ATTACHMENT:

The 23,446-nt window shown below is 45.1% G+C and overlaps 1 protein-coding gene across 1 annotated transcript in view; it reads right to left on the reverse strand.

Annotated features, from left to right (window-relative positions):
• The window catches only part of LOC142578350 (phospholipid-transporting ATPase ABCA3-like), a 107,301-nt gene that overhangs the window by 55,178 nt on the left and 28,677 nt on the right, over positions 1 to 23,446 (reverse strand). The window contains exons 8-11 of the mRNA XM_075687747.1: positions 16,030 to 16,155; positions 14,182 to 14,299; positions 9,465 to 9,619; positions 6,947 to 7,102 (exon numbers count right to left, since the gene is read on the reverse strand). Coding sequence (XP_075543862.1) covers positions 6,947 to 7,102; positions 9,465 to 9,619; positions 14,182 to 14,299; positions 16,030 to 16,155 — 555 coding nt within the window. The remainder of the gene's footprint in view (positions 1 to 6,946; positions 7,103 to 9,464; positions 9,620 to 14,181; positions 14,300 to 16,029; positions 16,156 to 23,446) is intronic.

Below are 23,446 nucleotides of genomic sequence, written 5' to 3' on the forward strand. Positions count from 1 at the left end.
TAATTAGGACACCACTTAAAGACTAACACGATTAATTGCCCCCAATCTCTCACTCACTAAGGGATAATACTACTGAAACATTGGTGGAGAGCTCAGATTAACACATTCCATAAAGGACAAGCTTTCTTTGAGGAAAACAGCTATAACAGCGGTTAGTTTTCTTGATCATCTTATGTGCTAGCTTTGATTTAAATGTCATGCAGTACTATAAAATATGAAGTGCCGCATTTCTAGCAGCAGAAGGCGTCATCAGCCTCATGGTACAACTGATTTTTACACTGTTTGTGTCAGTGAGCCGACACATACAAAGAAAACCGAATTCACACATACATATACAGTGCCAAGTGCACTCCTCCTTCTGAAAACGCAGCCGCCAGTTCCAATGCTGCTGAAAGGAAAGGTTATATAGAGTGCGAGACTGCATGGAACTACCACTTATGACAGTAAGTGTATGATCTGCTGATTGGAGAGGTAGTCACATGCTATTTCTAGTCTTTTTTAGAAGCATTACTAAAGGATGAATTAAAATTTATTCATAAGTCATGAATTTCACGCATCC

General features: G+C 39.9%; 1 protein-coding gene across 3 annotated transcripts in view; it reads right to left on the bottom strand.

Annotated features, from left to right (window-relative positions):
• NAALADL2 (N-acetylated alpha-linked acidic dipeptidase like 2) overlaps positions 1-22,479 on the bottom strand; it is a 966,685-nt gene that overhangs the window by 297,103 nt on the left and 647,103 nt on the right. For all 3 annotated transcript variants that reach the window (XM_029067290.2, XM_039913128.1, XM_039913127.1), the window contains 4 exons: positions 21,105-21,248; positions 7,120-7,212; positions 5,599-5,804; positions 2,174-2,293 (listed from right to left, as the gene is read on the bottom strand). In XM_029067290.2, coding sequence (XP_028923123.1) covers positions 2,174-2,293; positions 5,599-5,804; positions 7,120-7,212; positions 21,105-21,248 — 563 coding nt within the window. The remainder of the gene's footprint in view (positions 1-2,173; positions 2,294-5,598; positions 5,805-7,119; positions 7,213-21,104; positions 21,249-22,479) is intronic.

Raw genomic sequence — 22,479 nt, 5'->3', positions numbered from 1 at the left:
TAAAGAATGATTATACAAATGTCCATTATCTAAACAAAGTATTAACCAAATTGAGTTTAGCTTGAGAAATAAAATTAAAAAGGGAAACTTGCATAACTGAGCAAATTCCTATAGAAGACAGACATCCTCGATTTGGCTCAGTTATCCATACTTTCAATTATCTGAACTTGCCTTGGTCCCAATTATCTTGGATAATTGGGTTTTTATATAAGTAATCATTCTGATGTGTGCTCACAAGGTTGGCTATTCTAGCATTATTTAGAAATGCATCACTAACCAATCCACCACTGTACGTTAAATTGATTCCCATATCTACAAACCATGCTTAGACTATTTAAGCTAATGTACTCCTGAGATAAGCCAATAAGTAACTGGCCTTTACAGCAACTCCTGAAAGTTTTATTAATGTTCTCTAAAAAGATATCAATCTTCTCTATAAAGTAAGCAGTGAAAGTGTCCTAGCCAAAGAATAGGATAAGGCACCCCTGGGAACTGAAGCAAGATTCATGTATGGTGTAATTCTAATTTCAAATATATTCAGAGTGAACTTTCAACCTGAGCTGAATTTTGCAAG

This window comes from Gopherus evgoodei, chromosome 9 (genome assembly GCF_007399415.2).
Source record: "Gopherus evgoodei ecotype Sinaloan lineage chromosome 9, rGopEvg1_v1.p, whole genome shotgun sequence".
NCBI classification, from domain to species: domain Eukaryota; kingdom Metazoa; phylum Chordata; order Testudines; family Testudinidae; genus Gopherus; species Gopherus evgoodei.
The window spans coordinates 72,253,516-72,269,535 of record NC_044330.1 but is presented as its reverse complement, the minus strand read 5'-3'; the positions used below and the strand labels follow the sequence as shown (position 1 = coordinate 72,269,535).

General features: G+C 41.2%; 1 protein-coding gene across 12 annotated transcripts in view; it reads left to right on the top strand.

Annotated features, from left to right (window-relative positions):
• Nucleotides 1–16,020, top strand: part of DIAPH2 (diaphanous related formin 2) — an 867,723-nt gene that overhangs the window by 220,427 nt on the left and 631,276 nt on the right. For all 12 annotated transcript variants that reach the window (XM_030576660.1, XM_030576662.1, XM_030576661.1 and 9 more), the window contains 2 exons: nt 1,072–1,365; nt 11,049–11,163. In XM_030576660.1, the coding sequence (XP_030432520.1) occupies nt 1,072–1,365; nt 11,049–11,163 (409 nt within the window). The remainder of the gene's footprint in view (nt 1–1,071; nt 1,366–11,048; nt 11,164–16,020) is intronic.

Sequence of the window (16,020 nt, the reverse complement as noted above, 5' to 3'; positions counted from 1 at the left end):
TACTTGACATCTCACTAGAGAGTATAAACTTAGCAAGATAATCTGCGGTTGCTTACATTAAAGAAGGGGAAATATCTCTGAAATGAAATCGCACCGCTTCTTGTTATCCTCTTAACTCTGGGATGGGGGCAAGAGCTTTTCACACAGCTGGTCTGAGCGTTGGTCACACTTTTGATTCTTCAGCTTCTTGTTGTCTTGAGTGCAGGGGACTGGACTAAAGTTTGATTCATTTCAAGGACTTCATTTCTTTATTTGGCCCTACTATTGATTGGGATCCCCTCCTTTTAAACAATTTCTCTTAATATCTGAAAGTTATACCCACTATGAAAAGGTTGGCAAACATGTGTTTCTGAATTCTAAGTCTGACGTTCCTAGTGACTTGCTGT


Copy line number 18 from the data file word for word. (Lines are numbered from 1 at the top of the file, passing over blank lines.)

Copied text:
Sequence of the window (16,020 nt, the reverse complement as noted above, 5' to 3'; positions counted from 1 at the left end):